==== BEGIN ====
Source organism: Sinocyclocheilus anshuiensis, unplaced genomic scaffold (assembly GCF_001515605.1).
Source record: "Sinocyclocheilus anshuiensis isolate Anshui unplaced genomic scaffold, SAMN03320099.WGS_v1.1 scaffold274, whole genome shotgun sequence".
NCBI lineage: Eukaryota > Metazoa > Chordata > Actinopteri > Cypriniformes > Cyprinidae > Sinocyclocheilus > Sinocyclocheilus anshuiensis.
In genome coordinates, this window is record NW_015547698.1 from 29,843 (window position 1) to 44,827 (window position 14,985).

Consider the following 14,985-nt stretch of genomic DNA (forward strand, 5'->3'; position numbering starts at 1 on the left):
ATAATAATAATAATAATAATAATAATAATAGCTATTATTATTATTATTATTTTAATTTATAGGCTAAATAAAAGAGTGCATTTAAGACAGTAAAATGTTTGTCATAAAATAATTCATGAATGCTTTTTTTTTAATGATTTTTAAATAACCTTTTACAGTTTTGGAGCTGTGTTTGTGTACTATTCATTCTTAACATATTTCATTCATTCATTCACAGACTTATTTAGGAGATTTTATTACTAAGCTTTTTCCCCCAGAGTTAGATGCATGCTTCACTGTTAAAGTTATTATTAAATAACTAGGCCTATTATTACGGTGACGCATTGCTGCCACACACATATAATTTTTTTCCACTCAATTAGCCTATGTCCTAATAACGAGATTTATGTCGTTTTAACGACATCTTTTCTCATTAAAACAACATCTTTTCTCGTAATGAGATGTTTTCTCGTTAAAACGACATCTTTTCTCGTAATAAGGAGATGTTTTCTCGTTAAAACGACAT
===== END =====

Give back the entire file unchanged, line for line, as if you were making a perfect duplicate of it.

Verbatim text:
Source organism: Sinocyclocheilus anshuiensis, unplaced genomic scaffold (assembly GCF_001515605.1).
Source record: "Sinocyclocheilus anshuiensis isolate Anshui unplaced genomic scaffold, SAMN03320099.WGS_v1.1 scaffold274, whole genome shotgun sequence".
NCBI lineage: Eukaryota > Metazoa > Chordata > Actinopteri > Cypriniformes > Cyprinidae > Sinocyclocheilus > Sinocyclocheilus anshuiensis.
In genome coordinates, this window is record NW_015547698.1 from 29,843 (window position 1) to 44,827 (window position 14,985).

Consider the following 14,985-nt stretch of genomic DNA (forward strand, 5'->3'; position numbering starts at 1 on the left):
ATAATAATAATAATAATAATAATAATAATAGCTATTATTATTATTATTATTTTAATTTATAGGCTAAATAAAAGAGTGCATTTAAGACAGTAAAATGTTTGTCATAAAATAATTCATGAATGCTTTTTTTTTAATGATTTTTAAATAACCTTTTACAGTTTTGGAGCTGTGTTTGTGTACTATTCATTCTTAACATATTTCATTCATTCATTCACAGACTTATTTAGGAGATTTTATTACTAAGCTTTTTCCCCCAGAGTTAGATGCATGCTTCACTGTTAAAGTTATTATTAAATAACTAGGCCTATTATTACGGTGACGCATTGCTGCCACACACATATAATTTTTTTCCACTCAATTAGCCTATGTCCTAATAACGAGATTTATGTCGTTTTAACGACATCTTTTCTCATTAAAACAACATCTTTTCTCGTAATGAGATGTTTTCTCGTTAAAACGACATCTTTTCTCGTAATAAGGAGATGTTTTCTCGTTAAAACGACAT